Press-Republican

April 8, 2012

I may be a loser, but I'm not a looser

STEVE OUELLETTE, You Had to Ask
Press-Republican

---- — I don't care what you say, I am not a looser.

A loser? Quite possibly, but absolutely not a looser.

We all have our pet peeves and tiny things which drive us completely insane. This is mine.

It's not like I'm the spelling police. Other than my children's school work, I rarely correct others' miscues. I, myself, have trouble spelling necessary, accommodate, definitely, occurrence, separate, sometimes even receiver (which I had to use writing several hundred football stories throughout my life).

I am not a grammar snob either. I might gently push you into the right there, their or they're. I might casually explain its and it's, but I would never criticize you for the prepositions you like to end sentences with.

I'm even understanding with punctuation misuse (except for multiple exclamation points!!!!). Man, I was a terrible editor.

The one faux pas that I cannot overlook or forgive, however, is the criminal misuse of loose and looser — in place of lose and loser — that has somehow become rampant in this country.

Some of you probably aren't even aware of this crime against my senses, but where I hang out on the Internets — social-networking sites and sports blogs, message boards, mailing lists and chat rooms — the problem is epidemic. Even among intelligent, educated people, and among my personal friends.

The sports sites are, of course, consumed every day with loosing and winning (wining? whinning?), so the word is misused constantly there. Weight loss and diet sites have the same problem with people loosing weight.

I'm not sure if thinner and more cultured people are having the same problem with lose. Perhaps they have their own different common misspelling, for instance, when they talk about a night at the oppruh. Should I blame the public education system? My children seem to have been taught the proper spelling, so I don't think that's it.

Should I blame the Internet, itself? Should I blame the prevalence of texting shorthand? Loose is actually one letter longer than lose, so it costs people more time to text it that way. They have to give more effort to spell it incorrectly.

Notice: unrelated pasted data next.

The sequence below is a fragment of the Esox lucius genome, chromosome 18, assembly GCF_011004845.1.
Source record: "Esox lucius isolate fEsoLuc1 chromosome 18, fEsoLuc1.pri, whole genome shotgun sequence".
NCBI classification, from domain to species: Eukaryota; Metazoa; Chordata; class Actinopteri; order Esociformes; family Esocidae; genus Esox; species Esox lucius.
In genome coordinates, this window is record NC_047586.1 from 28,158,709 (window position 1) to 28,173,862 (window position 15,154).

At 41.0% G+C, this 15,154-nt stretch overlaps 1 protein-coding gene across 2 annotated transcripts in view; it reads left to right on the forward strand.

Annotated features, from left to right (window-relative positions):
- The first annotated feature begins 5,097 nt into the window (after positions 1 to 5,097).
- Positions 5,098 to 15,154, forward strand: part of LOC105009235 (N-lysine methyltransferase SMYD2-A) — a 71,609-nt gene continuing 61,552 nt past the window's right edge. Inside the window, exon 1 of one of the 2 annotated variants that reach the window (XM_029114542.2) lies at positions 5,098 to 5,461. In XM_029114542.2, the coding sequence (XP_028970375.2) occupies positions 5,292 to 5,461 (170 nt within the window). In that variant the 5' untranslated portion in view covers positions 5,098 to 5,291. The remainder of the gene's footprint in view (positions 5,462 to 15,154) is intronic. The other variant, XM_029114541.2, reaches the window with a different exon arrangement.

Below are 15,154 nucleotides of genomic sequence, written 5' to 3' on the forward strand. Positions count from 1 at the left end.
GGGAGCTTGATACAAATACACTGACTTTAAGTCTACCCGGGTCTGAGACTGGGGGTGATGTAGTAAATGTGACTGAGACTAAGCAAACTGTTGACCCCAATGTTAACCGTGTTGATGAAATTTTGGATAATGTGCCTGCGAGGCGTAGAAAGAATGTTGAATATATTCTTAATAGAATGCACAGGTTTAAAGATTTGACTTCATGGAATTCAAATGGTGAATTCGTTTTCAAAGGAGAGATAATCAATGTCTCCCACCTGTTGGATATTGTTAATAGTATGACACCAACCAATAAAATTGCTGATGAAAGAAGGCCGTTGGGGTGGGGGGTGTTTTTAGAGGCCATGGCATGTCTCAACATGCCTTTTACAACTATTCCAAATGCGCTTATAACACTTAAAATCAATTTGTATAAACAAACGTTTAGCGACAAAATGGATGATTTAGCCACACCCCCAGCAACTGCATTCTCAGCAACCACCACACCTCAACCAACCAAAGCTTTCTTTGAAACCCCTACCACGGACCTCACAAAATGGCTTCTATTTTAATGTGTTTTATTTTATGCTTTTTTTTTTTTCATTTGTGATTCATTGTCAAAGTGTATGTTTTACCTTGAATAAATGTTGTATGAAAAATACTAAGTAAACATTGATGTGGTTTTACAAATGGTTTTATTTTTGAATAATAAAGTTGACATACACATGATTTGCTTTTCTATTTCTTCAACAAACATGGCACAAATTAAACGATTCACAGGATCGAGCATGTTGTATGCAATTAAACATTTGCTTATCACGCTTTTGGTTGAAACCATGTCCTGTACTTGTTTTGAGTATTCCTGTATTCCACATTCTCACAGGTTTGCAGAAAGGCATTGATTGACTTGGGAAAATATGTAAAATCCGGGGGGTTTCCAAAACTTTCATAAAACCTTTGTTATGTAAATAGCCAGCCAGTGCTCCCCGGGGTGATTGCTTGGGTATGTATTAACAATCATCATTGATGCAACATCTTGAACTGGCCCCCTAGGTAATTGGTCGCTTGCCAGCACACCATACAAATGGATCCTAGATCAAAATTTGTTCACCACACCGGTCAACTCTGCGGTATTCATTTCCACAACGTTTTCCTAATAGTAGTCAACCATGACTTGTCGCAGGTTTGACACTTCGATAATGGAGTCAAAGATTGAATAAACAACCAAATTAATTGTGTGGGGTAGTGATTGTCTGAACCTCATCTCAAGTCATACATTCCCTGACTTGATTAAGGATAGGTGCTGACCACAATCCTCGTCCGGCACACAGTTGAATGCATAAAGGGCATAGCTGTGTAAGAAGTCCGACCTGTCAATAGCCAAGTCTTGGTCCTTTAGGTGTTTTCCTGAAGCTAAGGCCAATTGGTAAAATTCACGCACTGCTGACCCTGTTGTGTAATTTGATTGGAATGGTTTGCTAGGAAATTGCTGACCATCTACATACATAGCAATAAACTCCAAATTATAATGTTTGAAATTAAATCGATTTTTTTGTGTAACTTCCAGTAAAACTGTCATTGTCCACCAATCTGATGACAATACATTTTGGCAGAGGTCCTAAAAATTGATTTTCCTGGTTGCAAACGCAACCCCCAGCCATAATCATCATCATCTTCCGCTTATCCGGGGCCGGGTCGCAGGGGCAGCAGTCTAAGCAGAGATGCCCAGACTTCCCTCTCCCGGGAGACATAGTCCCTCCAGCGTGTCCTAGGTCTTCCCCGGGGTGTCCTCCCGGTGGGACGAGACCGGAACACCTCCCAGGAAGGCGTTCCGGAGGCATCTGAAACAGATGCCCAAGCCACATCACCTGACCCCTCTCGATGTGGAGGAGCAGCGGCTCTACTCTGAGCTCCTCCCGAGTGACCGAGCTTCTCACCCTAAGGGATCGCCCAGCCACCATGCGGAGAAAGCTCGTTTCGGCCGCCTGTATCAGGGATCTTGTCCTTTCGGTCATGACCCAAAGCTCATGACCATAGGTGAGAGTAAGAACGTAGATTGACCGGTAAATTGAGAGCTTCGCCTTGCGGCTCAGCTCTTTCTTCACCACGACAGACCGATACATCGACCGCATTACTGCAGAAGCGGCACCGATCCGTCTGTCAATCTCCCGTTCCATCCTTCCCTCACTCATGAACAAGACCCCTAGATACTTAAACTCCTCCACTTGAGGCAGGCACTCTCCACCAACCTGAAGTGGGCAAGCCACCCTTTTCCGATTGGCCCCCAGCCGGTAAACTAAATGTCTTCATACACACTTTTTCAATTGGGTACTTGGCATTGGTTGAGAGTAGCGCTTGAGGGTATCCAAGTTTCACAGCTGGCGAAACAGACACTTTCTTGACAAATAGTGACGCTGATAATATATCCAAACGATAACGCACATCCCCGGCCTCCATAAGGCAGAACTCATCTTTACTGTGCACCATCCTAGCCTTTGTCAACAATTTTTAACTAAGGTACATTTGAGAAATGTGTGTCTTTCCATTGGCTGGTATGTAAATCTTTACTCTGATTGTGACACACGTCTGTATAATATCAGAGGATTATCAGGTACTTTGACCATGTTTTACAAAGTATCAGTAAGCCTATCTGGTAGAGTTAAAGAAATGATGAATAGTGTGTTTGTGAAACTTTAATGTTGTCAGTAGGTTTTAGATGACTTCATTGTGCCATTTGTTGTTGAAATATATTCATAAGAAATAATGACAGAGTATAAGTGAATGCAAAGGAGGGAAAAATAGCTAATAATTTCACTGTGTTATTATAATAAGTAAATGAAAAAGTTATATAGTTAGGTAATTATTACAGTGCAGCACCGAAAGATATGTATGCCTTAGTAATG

I understand that, phonetically speaking, loser should probably be spelled lewzer or loozer. But lose is a simple four-letter word; shouldn't four-letter words be memorized by the end of third grade?

Perhaps lose has always been misspelled this often, but before the Internet and cellphones, we didn't realize it. Everything in print used to be edited before it was released to the general public. Now anyone can write something instantly that can be seen by everyone in the world.

I'm curious — how do people who spell lose as loose, spell loose? Would they write "the cat got lose in the hen house"? "I've got a handful of lose change in my pocket"? "I think you've got a couple of screws lose"? Do they think that the two words are heteronyms (words that are spelled the same, but have different pronunciations and meanings)? Or is there a completely different spelling?

Perhaps I'm a loser for allowing one frequent misspelling to annoy me so, but I plead with everyone from this point forward, to call me a looser no more.

If I was a looser, I would be ... setting free animals at the dog pound. I would be letting out my belt a couple of notches. I would be showing no morals. I would be firing arrows into the sky.

I know this is a battle that I'm probably going to loose, but it's one I feel I finally have to fight.

Email Steve Ouellette at:

ouellette1918@gmail.com